LA Mayor Says Israel Hasn’t Lost Democrats

Los Angeles Mayor Eric Garcetti hosts U.S. Democratic presidential candidate New Jersey Senator Cory Booker on a recent campaign stop. (REUTERS/Lucy Nicholson)

Los Angeles Mayor Eric Garcetti said that Israel has not lost the support of the Democratic party, during a five-day visit in the country this week.

“I would not overstate it, but, yes, it should be a concern,” he told The Jerusalem Post in reply to a question prompted by mounting criticism of Israel among Democrats.

“As a Democratic Jew, I think it is incumbent upon us to have dialogue with a new generation of leaders who may not know history. But I wouldn’t overstate things and say that Democrats suddenly don’t support Israel.”

While acknowledging the strong feelings in his party against both Israeli Prime Minister Binyamin Netanyahu and U.S. President Donald Trump, Garcetti argued that there is no contradiction between being anti-Trump or anti-Netanyahu and being pro-Israel.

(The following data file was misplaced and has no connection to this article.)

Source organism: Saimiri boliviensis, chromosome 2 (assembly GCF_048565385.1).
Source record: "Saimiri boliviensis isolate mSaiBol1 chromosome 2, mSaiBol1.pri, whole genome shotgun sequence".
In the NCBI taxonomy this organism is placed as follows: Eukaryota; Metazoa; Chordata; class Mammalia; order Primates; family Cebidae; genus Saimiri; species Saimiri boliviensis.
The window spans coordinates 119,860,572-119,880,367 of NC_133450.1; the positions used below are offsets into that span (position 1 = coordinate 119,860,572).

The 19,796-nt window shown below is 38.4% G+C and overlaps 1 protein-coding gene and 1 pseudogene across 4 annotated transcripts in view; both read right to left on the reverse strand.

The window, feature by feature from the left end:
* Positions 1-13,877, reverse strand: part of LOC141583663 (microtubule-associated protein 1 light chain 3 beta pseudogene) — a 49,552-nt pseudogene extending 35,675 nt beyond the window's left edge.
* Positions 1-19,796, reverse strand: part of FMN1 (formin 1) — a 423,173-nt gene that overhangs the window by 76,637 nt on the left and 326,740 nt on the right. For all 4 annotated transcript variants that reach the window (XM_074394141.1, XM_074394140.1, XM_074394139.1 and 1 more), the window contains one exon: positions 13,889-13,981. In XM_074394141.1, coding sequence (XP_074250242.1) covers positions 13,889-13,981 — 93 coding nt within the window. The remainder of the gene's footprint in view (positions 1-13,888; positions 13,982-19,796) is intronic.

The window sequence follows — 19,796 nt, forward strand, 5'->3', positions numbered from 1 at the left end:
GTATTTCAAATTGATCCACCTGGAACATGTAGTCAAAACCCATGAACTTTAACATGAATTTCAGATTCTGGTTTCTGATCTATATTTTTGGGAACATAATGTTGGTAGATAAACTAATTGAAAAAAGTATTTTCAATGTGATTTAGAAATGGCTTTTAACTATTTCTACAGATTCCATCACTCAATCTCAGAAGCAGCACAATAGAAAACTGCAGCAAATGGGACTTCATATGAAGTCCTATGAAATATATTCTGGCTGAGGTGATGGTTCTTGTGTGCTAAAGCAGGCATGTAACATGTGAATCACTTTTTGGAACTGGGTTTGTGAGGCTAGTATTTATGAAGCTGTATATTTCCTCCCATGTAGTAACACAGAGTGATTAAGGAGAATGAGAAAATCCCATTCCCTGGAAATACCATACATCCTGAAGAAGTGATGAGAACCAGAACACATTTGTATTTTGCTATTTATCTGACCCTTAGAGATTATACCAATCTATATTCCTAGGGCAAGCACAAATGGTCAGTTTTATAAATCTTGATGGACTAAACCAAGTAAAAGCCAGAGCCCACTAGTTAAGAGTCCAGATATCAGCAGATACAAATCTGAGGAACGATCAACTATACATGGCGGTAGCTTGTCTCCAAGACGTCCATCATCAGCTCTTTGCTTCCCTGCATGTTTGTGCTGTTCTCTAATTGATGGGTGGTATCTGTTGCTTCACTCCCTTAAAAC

“You might hate Bibi, but you can love Israel,” he said. “Or you might hate Trump, but you can still see the importance of this [Trump’s relationship with Netanyahu],” he said.

However Garcetti criticized Trump for saying in March that Democrats have become an anti-Israel and anti-Jewish party. He dismissed it as just “trying to win votes. That should be off-limits for Democrats as well as Republicans,” since it harms the bipartisan consensus for Israel.

While the mayor said he feels “absolutely” comfortable being pro-Israel inside the Democratic Party, he did not try to deny that there is a contingent which does not share his attitude.

When asked about highly contentious comments about Jews and Israel made recently by

by representatives Ilhan Omar and Rashida Tlaib, he said that sometimes he believes what was said was antisemitic and must be condemned, but that other times it was being manipulated to fit an agenda. Tlaib’s comments this week about Israel and the Holocaust, he maintained, fell into the latter category.

The mayor led an American Jewish Committee Project Interchange bipartisan delegation of five U.S. mayors. It was his third time in Israel, but the first time since being elected mayor of Los Angeles in 2013.

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